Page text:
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At Christmastime, some kids in the world go to bed with visions of sugarplums in their heads. Others go with sore bottoms.
Sheila MacLean was bitten by zombies in Vancouver. Now, the local massage therapist is responsible for infecting Whitehorse with the walking dead.
Audrey McLaughlin Special to the News In February, I had the opportunity to spend three weeks in Kabul, Afghanistan, working with the nation's women members of Parliament and political parties.
ATLIN It sounds too easy. Could it be possible that you could alleviate some of your mental burden by focusing on what troubles you, while at the…
In 1966, Iain Baxter& wrapped a whole house in plastic bags, right down to the turds floating in the toilet. Canada's first conceptual artist, who added the '&' onto his last name a few years ago, called it Bagged Place and has been toying with ideas of place ever since.
A 15-minute fitness test in the Takhini Arena on Wednesday was the hardest Tim MacIntosh has worked all year. "It was a struggle," said the firefighter as sweat slowly dripped down his forehead.
It's been 90 years since J.J. Van Bibber was born at the side of a trail near the Pelly River. Two days later, mother and child walked the rest of the way to the trading post at Russell Creek. "Well, I was a bit too young to walk then," says Van Bibber. It's stories like these that have earned him some attention over the last few years.
Canadian Rangers Sgt. John "Mitch" Mitchell sits at a table in a small, crowded room on the second floor of the Dawson City visitor information centre.
Joy Isaac Special to the News DAWSON CITY Charlie Isaac was born November 25, 1912, in Moosehide Village, a short distance downstream of Dawson City. He was the son of the beloved Chief Isaac and his wife Eliza.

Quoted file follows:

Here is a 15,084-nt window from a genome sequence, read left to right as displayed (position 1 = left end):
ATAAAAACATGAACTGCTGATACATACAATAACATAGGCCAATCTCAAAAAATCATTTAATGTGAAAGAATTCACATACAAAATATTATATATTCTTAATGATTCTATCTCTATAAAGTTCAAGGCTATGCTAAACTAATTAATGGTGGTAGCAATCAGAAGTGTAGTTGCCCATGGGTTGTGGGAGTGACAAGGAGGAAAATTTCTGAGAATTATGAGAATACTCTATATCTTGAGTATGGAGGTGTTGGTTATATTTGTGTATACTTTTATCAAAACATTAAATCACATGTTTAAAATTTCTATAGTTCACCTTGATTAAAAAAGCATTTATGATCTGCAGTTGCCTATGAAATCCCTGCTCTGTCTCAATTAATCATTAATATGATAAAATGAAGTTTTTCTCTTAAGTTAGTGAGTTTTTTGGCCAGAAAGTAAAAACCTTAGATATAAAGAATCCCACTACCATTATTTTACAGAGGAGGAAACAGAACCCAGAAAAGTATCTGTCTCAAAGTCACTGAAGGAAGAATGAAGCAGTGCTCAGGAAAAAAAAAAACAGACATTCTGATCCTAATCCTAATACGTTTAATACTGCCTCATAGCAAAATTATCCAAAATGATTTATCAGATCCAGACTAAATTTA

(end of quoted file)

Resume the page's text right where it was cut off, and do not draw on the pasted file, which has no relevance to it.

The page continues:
Between 1901 and 1911 the Yukon’s population fell from 27,000 to 8,500, but as the population shrank, the demand for local produce increased and farmers could make a profit. As the local food supply increased new technologies developed.
Dawson City's four-day arts and culture celebration kicked off yesterday, marking the 11th Annual Yukon Riverside Arts Festival, presented by the Klondike Institute of Art and Culture (KIAC).
As the Northern Tutchone specialist at the Yukon Native Language Centre, Anne Ranigler brings a lifetime of speaking and learning about her language…
It was on a Saturday afternoon back in 2001 that Cpl. Wayne Gork found himself in a bomb disposal suit handling a case of unstable dynamite.
At first glance, Phyllis Simpson could look like any ordinary grandmother. Her house is filled with graduation pictures of her grandchildren, a warm…
Ron Campbell bounces around the crowd of cupcake- and punch-fuelled students ensuring they have what they need. But time is running out.
People have come a long way from the days when they would lather themselves with lead and arsenic in an effort to whiten their skin.
Skinning and cooking a caribou head might seem like a daunting task, even for experienced cooks. After all, how often do Yukoners have a chance to eat morel mushroom caribou brain ravioli?
'I miss the heat, all the different shades of green in the vegetation, the lushness, and I really miss the beach," Amanda King says wistfully. "Its summer time at home right now." Home is New Zealand, where
May 14 is the wrap-up event for the Yukon Women in Music Moon Song series at the Copper Moon Gallery. The afternoon concert will feature 11 Yukon women performing their music.
Eileen Melnychuk is a returnee. She was born in the Yukon, but is coming home after many busy and exciting years away. She brings with her a formidable resume of talent and accomplishment.